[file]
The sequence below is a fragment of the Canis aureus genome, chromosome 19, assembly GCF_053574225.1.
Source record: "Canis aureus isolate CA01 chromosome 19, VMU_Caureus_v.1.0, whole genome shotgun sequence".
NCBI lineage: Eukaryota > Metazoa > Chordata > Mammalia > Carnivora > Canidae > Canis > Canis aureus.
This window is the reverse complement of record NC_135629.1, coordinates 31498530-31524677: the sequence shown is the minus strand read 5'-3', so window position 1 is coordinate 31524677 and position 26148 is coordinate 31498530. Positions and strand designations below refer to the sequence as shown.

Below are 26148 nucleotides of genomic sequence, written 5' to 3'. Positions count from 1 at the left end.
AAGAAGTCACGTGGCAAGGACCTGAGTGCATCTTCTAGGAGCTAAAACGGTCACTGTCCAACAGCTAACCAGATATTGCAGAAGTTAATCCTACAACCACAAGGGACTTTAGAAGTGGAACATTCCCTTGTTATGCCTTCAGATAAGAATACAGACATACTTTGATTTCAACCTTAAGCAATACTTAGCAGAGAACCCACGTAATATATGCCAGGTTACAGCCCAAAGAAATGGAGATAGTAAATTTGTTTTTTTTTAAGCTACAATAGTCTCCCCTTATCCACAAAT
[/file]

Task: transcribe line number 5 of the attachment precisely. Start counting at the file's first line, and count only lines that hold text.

Below are 26148 nucleotides of genomic sequence, written 5' to 3'. Positions count from 1 at the left end.